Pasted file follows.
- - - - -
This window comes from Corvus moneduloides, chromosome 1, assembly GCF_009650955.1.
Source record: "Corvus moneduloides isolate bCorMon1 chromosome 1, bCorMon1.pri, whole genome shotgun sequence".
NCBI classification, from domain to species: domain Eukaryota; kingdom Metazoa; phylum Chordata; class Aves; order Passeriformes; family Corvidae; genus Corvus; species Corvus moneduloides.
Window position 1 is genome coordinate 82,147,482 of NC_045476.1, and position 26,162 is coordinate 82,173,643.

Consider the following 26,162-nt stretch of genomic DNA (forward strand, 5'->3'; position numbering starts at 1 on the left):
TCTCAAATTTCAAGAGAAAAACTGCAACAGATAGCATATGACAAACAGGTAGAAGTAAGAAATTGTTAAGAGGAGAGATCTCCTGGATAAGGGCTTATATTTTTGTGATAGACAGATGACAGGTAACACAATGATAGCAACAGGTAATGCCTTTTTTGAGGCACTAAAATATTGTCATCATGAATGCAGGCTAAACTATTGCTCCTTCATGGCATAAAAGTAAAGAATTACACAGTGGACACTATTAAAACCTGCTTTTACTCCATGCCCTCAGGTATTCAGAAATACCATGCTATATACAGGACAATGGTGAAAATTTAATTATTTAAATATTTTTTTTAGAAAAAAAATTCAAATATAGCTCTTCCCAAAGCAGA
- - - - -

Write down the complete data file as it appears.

This window comes from Corvus moneduloides, chromosome 1, assembly GCF_009650955.1.
Source record: "Corvus moneduloides isolate bCorMon1 chromosome 1, bCorMon1.pri, whole genome shotgun sequence".
NCBI classification, from domain to species: domain Eukaryota; kingdom Metazoa; phylum Chordata; class Aves; order Passeriformes; family Corvidae; genus Corvus; species Corvus moneduloides.
Window position 1 is genome coordinate 82,147,482 of NC_045476.1, and position 26,162 is coordinate 82,173,643.

Consider the following 26,162-nt stretch of genomic DNA (forward strand, 5'->3'; position numbering starts at 1 on the left):
TCTCAAATTTCAAGAGAAAAACTGCAACAGATAGCATATGACAAACAGGTAGAAGTAAGAAATTGTTAAGAGGAGAGATCTCCTGGATAAGGGCTTATATTTTTGTGATAGACAGATGACAGGTAACACAATGATAGCAACAGGTAATGCCTTTTTTGAGGCACTAAAATATTGTCATCATGAATGCAGGCTAAACTATTGCTCCTTCATGGCATAAAAGTAAAGAATTACACAGTGGACACTATTAAAACCTGCTTTTACTCCATGCCCTCAGGTATTCAGAAATACCATGCTATATACAGGACAATGGTGAAAATTTAATTATTTAAATATTTTTTTTAGAAAAAAAATTCAAATATAGCTCTTCCCAAAGCAGA